December 2020 Update for Meyer’s K9 Law (Vol. 1, No. 7)


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Note from Editor: In this edition of the Update for Meyer’s K9 Law, I have covered new cases from November of 2020. See Index of Reviewed Cases below. (A caution here: some cases are unpublished (Unpub.) so those cases cannot be used as precedent. However, I have included them because it helps to know how the appellate courts are thinking. In addition, the arguments in them can be used; the case just can’t be cited as precedent in court.)

Also, I have addressed qualified immunity and how the courts apply this doctrine to law enforcement action. I hope it helps in understanding the doctrine and where the courts seem to be going with it.

If you are new to the website, thank you for becoming a member! Please feel free to browse through the previous updates. Each update has not only a review of the PSD relevant cases for the month, but often has an article that explores a specific issue in more depth. If you would like me to address a particular issue, please feel free to email, text or call me.

(Disclaimer: I do not represent any handlers or agencies. The data shared via this website is for informational purposes only and is only the opinion of Elizabeth Norton, editor. It is not legal advice. You should consult with your agency’s legal team regarding the issues addressed in this update or any issues encountered during your duties.)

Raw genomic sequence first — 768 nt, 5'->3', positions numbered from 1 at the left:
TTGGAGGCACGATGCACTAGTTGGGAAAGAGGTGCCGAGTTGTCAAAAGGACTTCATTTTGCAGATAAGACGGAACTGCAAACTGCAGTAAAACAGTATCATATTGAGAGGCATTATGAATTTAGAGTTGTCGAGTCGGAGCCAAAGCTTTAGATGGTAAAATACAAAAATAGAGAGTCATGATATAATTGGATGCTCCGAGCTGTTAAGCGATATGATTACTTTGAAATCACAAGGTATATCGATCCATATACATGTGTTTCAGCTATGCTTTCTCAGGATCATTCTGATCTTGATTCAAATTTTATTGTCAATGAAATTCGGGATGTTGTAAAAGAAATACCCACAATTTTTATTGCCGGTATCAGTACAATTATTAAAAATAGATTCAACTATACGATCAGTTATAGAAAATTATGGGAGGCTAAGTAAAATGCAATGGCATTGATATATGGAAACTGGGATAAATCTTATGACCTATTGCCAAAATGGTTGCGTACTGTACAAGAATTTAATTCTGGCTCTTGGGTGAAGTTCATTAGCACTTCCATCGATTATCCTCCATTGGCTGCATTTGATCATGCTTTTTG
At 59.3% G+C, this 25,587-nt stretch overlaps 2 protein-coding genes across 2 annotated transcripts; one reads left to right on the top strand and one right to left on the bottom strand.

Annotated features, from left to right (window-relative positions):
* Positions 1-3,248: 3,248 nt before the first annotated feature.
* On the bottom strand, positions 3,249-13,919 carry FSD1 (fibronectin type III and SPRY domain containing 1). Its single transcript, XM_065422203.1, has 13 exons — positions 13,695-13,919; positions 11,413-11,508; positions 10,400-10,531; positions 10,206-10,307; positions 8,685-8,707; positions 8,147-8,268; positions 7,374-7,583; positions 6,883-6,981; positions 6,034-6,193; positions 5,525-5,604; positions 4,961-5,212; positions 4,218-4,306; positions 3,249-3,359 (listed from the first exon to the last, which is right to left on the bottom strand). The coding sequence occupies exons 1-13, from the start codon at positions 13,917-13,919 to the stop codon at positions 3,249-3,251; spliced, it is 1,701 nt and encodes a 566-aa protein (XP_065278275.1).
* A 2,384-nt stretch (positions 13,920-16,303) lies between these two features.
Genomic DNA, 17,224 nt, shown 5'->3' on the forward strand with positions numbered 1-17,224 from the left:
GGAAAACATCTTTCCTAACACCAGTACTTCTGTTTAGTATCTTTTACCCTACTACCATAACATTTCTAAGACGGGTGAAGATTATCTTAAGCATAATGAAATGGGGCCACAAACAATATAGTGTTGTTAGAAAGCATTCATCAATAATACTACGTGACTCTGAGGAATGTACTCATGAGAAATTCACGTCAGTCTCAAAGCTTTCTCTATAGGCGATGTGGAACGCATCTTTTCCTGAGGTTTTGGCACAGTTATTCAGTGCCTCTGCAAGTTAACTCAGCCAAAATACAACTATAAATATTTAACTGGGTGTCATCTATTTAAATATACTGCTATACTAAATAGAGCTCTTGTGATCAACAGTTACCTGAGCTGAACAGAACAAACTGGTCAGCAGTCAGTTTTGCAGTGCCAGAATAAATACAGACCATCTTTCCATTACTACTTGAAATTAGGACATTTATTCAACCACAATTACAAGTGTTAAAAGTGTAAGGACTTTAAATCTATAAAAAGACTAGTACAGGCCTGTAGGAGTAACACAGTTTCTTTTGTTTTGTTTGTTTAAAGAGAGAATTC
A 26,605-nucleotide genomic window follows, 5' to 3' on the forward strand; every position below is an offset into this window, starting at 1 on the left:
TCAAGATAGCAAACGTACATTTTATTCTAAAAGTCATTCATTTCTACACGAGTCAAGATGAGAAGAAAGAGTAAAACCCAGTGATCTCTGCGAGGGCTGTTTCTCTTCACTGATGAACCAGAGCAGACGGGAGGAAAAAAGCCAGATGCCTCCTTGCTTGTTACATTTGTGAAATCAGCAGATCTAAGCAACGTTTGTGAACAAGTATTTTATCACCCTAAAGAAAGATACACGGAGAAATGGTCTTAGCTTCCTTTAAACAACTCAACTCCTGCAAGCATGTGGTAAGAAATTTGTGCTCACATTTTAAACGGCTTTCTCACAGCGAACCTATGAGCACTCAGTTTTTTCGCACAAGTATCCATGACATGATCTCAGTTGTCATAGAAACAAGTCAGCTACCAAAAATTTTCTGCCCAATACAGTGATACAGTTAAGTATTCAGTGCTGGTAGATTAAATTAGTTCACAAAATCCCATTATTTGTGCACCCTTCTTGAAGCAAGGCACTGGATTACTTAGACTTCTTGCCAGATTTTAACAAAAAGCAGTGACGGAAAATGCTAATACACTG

Marijuana Legalization Update

The New Jersey Senate recently approved a bill that would decriminalize the possession of up to six ounces of marijuana, amid criticism from lawmakers over how the measure both does not provide for the expungement of convictions and includes downgrading a charge for having so-called magic mushrooms.  Although New Jersey voters recently approved the state’s adult-use cannabis referendum, the new program cannot succeed without first expanding the state’s medical marketplace, which is failing to meet existing demand due to an appellate stay on licensing, according to one attorney. It sounds like New Jersey marijuana law will remain in flux for the near future at least.

The Mississippi Supreme Court said Tuesday it will consider a petition challenging the validity of a successful ballot measure that legalized medical marijuana in the state this past Election Day, putting the future of the newly approved program, which had the overwhelming support of voters, in question. Also a state to keep on your radar; change is coming.


Update on Qualified Immunity

As you might remember, I addressed the doctrine of “qualified immunity” in the July Update. This doctrine has been getting additional attention as the cries of “Defund the Police” as well as other criticisms of law enforcement use of force have been getting louder during the recent election cycle. Just to refresh: “Qualified immunity is an immunity from civil suit extended to police officers, administrators, and other public officials who are alleged to have violated the rights of a person while the official was performing a discretionary function of office, if the official’s conduct does not violate a clearly established statutory or constitutional right that would have been known to a reasonable person. To assert qualified immunity, the official must demonstrate either that the facts alleged by the plaintiff, when taken in the light most favorable to the plaintiff, do not amount to a violation of a right protected by the constitution or statute. Or, if a right might have been violated, the official must demonstrate that the right was not so clearly established that the law had not put the official on notice regarding the right so as to make a reasonable person in the official’s position aware that his or her conduct would clearly be unlawful.” Definition by Bouvier Law Dictionary of qualified immunity.